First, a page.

A long-running tension between the Australian Competition and Consumer Commission (ACCC) and the Australian Competition Tribunal is coming to a head. The ACCC disagrees with the Tribunal’s decision on the merger of two of Australia’s biggest gaming companies, Tabcorp Holdings and Tatts Group, and has taken the matter to the Federal Court.
The ACCC and the Tribunal disagree on how to value the “public benefit” of a merger, based on whether the benefits flow to the merging parties (in this case Tabcorp/Tatts) or to the broader public. The Federal Court will now have an opportunity to clarify this, ensuring that the ACCC and the Tribunal are applying the same standard, giving more certainty to Australian businesses.
The ACCC typically places more weight consumer welfare, in the form of lower prices and better products, when considering mergers. Whereas the Tribunal is more willing to count benefits that flow to the merging parties, such as cost savings, even when these are not passed on to consumers. However, the Tribunal does acknowledge that these benefits might “carry less weight than gains which flow to the community generally”.
Tabcorp had initially sought clearance of the merger from the ACCC, but withdrew this application after the ACCC raised some initial concerns. Tabcorp gambled that it could receive a more favourable and efficient outcome by proceeding directly to the Tribunal.
The Tribunal then authorised the Tabcorp/Tatts merger, accepting Tabcorp’s claims that there would be “substantial” public benefit from the merger taking place. The Tribunal thought the possible detrimental effects of the merger were either unlikely to arise or didn’t outweigh the benefits of the merger. These detriments included reduced competition and other factors such as increased problem gambling and reduced employment.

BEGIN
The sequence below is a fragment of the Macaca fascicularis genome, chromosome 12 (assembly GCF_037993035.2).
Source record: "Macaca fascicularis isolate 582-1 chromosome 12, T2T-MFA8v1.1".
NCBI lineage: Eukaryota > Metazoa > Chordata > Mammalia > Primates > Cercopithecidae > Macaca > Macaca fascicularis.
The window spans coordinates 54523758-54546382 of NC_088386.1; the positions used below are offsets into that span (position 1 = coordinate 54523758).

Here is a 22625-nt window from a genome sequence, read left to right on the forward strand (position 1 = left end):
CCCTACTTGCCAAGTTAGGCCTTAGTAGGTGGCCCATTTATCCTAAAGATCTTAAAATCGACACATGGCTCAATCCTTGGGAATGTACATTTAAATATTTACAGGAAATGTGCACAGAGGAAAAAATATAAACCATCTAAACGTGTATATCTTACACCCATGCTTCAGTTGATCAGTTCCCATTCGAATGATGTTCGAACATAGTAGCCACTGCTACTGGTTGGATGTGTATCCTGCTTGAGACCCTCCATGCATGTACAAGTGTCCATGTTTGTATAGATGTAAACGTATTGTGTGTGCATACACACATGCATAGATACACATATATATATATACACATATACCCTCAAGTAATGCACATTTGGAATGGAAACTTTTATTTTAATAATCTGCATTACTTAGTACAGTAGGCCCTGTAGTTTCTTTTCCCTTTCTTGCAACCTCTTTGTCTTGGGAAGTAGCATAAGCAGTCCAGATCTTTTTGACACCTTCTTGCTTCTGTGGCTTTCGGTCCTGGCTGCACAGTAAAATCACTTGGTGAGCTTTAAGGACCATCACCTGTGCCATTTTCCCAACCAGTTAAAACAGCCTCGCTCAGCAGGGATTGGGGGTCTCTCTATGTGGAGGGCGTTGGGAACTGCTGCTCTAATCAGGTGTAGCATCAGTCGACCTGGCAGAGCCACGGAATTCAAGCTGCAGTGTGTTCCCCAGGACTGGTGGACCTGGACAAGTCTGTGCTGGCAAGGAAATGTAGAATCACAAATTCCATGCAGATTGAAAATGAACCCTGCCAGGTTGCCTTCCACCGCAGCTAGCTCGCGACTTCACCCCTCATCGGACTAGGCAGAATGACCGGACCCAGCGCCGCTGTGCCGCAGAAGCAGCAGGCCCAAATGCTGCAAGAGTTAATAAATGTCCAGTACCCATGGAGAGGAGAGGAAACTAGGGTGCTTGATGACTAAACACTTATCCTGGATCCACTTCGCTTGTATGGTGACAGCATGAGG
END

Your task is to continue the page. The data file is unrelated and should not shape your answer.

In referring the decision to the Federal Court, the ACCC claims that the Tribunal made an error by giving inappropriate weight to benefits that would be retained by Tabcorp/Tatts and not shared with consumers.
Why refer the Tribunal’s decision?
The current tension between the ACCC and the Tribunal leads to uncertainty for businesses about public benefit assessment, particularly in merger cases.
However, the court will not be able to reverse the Tribunal’s authorisation of the Tabcorp/Tatts merger. The most the ACCC can hope for is that the Federal Court agrees that the Tribunal made an error and sends the matter back to the Tribunal for reconsideration. Even if it does this, there is a good chance that the outcome will be the same.
But there’s still a good reason for the Federal Court to hear this out: to settle the importance of the trade-off between the benefits to the merging parties and consumers.
For example, when assessing the Qantas/Air New Zealand alliance in 2004, the Tribunal accepted Qantas’ claims that the public would benefit because it was in the national interest for the airline to be “strong and efficient” and that the move would benefit tourism.
The ACCC grants authorisations for a variety of types of company conduct, not related to mergers. This includes collective bargaining which might otherwise breach cartel laws. In each of these assessments the ACCC applies a similar public benefit assessment to the one applied by the Tribunal to mergers.
If the Competition and Consumer Amendment (Competition Policy Review) Bill (currently before parliament) passes, the ACCC will regain the power to grant merger authorisations. Any authorisation granted by the ACCC is subject to appeal to the Tribunal. So the approach the Tribunal takes in assessing public benefits will have a direct influence on the ACCC.
The Federal Court won’t review what detrimental effects the Tribunal considered, such as a potential increase in problem gambling (a concern raised by the ACCC) or the cost of lost employment (a concern raised by another party in this case). These concerns were quickly dismissed by the Tribunal, which instead focused on economic considerations.
Given the potential for mergers to impact on social or environmental goals or other matters of public interest (both beneficially and detrimentally), it’s a pity the court will not have the opportunity to comment on how these factors should be balanced against economic factors.
Despite these limitations, the Federal Court can end the tension between the approach of the Tribunal and the ACCC to public benefit assessment. This will result in greater certainty for businesses.
Authors: Julie Clarke, Associate Professor, Melbourne Law School, University of Melbourne